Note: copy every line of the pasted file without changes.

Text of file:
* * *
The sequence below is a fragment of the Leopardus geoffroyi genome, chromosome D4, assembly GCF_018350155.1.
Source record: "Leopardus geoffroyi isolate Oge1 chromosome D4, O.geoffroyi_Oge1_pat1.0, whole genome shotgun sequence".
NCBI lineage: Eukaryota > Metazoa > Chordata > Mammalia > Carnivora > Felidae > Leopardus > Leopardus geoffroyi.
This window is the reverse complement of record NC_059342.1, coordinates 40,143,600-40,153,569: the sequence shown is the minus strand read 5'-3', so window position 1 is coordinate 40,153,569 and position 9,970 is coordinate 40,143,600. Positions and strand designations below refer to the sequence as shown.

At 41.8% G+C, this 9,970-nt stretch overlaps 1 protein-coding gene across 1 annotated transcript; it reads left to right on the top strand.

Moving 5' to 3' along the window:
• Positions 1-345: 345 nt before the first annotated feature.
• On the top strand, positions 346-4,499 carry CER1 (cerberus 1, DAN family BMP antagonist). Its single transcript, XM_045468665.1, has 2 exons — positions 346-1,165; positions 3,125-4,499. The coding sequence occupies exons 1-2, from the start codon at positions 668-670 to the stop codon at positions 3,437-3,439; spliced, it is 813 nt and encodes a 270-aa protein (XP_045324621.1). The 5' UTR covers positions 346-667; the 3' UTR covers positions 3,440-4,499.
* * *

The sequence below is a fragment of the Leopardus geoffroyi genome, chromosome D4, assembly GCF_018350155.1.
Source record: "Leopardus geoffroyi isolate Oge1 chromosome D4, O.geoffroyi_Oge1_pat1.0, whole genome shotgun sequence".
NCBI lineage: Eukaryota > Metazoa > Chordata > Mammalia > Carnivora > Felidae > Leopardus > Leopardus geoffroyi.
This window is the reverse complement of record NC_059342.1, coordinates 40,143,600-40,153,569: the sequence shown is the minus strand read 5'-3', so window position 1 is coordinate 40,153,569 and position 9,970 is coordinate 40,143,600. Positions and strand designations below refer to the sequence as shown.

At 41.8% G+C, this 9,970-nt stretch overlaps 1 protein-coding gene across 1 annotated transcript; it reads left to right on the top strand.

Moving 5' to 3' along the window:
• Positions 1-345: 345 nt before the first annotated feature.
• On the top strand, positions 346-4,499 carry CER1 (cerberus 1, DAN family BMP antagonist). Its single transcript, XM_045468665.1, has 2 exons — positions 346-1,165; positions 3,125-4,499. The coding sequence occupies exons 1-2, from the start codon at positions 668-670 to the stop codon at positions 3,437-3,439; spliced, it is 813 nt and encodes a 270-aa protein (XP_045324621.1). The 5' UTR covers positions 346-667; the 3' UTR covers positions 3,440-4,499.